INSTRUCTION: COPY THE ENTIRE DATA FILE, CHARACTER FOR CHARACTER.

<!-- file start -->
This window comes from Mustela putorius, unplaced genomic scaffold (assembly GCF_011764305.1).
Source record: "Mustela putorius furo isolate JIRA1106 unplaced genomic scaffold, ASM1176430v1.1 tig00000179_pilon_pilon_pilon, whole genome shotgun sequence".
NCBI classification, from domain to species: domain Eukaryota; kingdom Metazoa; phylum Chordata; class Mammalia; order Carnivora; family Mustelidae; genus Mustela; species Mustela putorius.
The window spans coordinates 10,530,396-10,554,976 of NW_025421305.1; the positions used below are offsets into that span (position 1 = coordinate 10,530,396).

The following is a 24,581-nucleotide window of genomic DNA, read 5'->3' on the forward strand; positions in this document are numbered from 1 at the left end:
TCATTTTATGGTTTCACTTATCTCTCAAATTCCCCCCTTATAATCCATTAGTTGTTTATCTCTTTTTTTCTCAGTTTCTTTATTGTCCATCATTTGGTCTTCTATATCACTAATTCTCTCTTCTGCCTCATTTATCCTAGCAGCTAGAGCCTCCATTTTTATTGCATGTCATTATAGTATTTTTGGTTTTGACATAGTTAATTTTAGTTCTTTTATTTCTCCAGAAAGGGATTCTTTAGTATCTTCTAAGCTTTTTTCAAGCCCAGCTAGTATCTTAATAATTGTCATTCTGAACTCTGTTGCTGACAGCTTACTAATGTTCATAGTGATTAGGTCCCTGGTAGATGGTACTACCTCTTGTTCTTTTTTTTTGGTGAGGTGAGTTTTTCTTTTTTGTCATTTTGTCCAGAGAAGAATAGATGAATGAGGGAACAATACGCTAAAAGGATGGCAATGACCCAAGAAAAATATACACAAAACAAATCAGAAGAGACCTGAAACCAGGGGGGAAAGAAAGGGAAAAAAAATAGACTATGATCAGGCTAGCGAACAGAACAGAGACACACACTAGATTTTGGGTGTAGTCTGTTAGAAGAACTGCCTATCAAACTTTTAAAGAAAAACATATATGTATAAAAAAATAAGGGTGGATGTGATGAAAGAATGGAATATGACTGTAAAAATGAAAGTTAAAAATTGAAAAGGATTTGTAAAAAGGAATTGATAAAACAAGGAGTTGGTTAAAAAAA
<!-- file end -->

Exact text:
This window comes from Mustela putorius, unplaced genomic scaffold (assembly GCF_011764305.1).
Source record: "Mustela putorius furo isolate JIRA1106 unplaced genomic scaffold, ASM1176430v1.1 tig00000179_pilon_pilon_pilon, whole genome shotgun sequence".
NCBI classification, from domain to species: domain Eukaryota; kingdom Metazoa; phylum Chordata; class Mammalia; order Carnivora; family Mustelidae; genus Mustela; species Mustela putorius.
The window spans coordinates 10,530,396-10,554,976 of NW_025421305.1; the positions used below are offsets into that span (position 1 = coordinate 10,530,396).

The following is a 24,581-nucleotide window of genomic DNA, read 5'->3' on the forward strand; positions in this document are numbered from 1 at the left end:
TCATTTTATGGTTTCACTTATCTCTCAAATTCCCCCCTTATAATCCATTAGTTGTTTATCTCTTTTTTTCTCAGTTTCTTTATTGTCCATCATTTGGTCTTCTATATCACTAATTCTCTCTTCTGCCTCATTTATCCTAGCAGCTAGAGCCTCCATTTTTATTGCATGTCATTATAGTATTTTTGGTTTTGACATAGTTAATTTTAGTTCTTTTATTTCTCCAGAAAGGGATTCTTTAGTATCTTCTAAGCTTTTTTCAAGCCCAGCTAGTATCTTAATAATTGTCATTCTGAACTCTGTTGCTGACAGCTTACTAATGTTCATAGTGATTAGGTCCCTGGTAGATGGTACTACCTCTTGTTCTTTTTTTTTGGTGAGGTGAGTTTTTCTTTTTTGTCATTTTGTCCAGAGAAGAATAGATGAATGAGGGAACAATACGCTAAAAGGATGGCAATGACCCAAGAAAAATATACACAAAACAAATCAGAAGAGACCTGAAACCAGGGGGGAAAGAAAGGGAAAAAAAATAGACTATGATCAGGCTAGCGAACAGAACAGAGACACACACTAGATTTTGGGTGTAGTCTGTTAGAAGAACTGCCTATCAAACTTTTAAAGAAAAACATATATGTATAAAAAAATAAGGGTGGATGTGATGAAAGAATGGAATATGACTGTAAAAATGAAAGTTAAAAATTGAAAAGGATTTGTAAAAAGGAATTGATAAAACAAGGAGTTGGTTAAAAAAA